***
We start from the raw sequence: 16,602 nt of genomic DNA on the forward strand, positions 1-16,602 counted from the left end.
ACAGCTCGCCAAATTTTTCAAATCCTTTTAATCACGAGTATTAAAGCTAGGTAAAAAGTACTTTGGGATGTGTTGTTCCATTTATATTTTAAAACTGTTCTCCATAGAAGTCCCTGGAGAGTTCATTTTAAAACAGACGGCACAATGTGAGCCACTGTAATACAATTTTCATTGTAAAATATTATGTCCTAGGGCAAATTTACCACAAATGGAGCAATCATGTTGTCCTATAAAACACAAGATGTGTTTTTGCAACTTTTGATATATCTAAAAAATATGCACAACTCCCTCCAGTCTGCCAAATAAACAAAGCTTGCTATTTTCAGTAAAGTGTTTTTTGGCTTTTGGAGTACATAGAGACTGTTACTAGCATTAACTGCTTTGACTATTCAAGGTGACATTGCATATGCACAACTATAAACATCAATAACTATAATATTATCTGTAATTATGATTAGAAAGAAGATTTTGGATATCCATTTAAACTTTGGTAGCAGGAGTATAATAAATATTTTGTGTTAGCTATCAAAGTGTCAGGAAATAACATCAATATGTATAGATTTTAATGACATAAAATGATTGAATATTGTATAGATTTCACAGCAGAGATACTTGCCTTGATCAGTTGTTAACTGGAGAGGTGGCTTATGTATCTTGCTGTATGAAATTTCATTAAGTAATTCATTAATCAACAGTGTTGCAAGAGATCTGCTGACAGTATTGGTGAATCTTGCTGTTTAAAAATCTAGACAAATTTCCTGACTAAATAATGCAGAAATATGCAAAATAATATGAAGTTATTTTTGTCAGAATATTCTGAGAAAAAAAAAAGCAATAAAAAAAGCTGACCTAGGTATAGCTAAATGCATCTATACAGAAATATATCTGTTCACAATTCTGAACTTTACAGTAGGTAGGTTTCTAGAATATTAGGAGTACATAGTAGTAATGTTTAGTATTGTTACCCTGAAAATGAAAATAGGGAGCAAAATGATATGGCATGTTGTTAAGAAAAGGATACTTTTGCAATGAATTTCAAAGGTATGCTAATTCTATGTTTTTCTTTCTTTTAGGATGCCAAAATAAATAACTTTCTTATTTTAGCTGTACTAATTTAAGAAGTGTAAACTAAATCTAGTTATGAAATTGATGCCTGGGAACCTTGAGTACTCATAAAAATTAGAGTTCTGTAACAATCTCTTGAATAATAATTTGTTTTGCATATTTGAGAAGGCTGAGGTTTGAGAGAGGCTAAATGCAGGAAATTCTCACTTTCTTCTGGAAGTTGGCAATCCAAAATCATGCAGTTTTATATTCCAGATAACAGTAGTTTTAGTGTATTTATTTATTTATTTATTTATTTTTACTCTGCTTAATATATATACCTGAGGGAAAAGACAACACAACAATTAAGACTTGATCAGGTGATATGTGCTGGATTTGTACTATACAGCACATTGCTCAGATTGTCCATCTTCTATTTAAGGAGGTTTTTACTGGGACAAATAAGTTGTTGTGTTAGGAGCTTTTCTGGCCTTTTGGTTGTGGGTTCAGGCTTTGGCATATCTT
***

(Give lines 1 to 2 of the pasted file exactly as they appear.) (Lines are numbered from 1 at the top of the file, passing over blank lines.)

We start from the raw sequence: 16,602 nt of genomic DNA on the forward strand, positions 1-16,602 counted from the left end.
ACAGCTCGCCAAATTTTTCAAATCCTTTTAATCACGAGTATTAAAGCTAGGTAAAAAGTACTTTGGGATGTGTTGTTCCATTTATATTTTAAAACTGTTCTCCATAGAAGTCCCTGGAGAGTTCATTTTAAAACAGACGGCACAATGTGAGCCACTGTAATACAATTTTCATTGTAAAATATTATGTCCTAGGGCAAATTTACCACAAATGGAGCAATCATGTTGTCCTATAAAACACAAGATGTGTTTTTGCAACTTTTGATATATCTAAAAAATATGCACAACTCCCTCCAGTCTGCCAAATAAACAAAGCTTGCTATTTTCAGTAAAGTGTTTTTTGGCTTTTGGAGTACATAGAGACTGTTACTAGCATTAACTGCTTTGACTATTCAAGGTGACATTGCATATGCACAACTATAAACATCAATAACTATAATATTATCTGTAATTATGATTAGAAAGAAGATTTTGGATATCCATTTAAACTTTGGTAGCAGGAGTATAATAAATATTTTGTGTTAGCTATCAAAGTGTCAGGAAATAACATCAATATGTATAGATTTTAATGACATAAAATGATTGAATATTGTATAGATTTCACAGCAGAGATACTTGCCTTGATCAGTTGTTAACTGGAGAGGTGGCTTATGTATCTTGCTGTATGAAATTTCATTAAGTAATTCATTAATCAACAGTGTTGCAAGAGATCTGCTGACAGTATTGGTGAATCTTGCTGTTTAAAAATCTAGACAAATTTCCTGACTAAATAATGCAGAAATATGCAAAATAATATGAAGTTATTTTTGTCAGAATATTCTGAGAAAAAAAAAAGCAATAAAAAAAGCTGACCTAGGTATAGCTAAATGCATCTATACAGAAATATATCTGTTCACAATTCTGAACTTTACAGTAGGTAGGTTTCTAGAATATTAGGAGTACATAGTAGTAATGTTTAGTATTGTTACCCTGAAAATGAAAATAGGGAGCAAAATGATATGGCATGTTGTTAAGAAAAGGATACTTTTGCAATGAATTTCAAAGGTATGCTAATTCTATGTTTTTCTTTCTTTTAGGATGCCAAAATAAATAACTTTCTTATTTTAGCTGTACTAATTTAAGAAGTGTAAACTAAATCTAGTTATGAAATTGATGCCTGGGAACCTTGAGTACTCATAAAAATTAGAGTTCTGTAACAATCTCTTGAATAATAATTTGTTTTGCATATTTGAGAAGGCTGAGGTTTGAGAGAGGCTAAATGCAGGAAATTCTCACTTTCTTCTGGAAGTTGGCAATCCAAAATCATGCAGTTTTATATTCCAGATAACAGTAGTTTTAGTGTATTTATTTATTTATTTATTTATTTTTACTCTGCTTAATATATATACCTGAGGGAAAAGACAACACAACAATTAAGACTTGATCAGGTGATATGTGCTGGATTTGTACTATACAGCACATTGCTCAGATTGTCCATCTTCTATTTAAGGAGGTTTTTACTGGGACAAATAAGTTGTTGTGTTAGGAGCTTTTCTGGCCTTTTGGTTGTGGGTTCAGGCTTTGGCATATCTT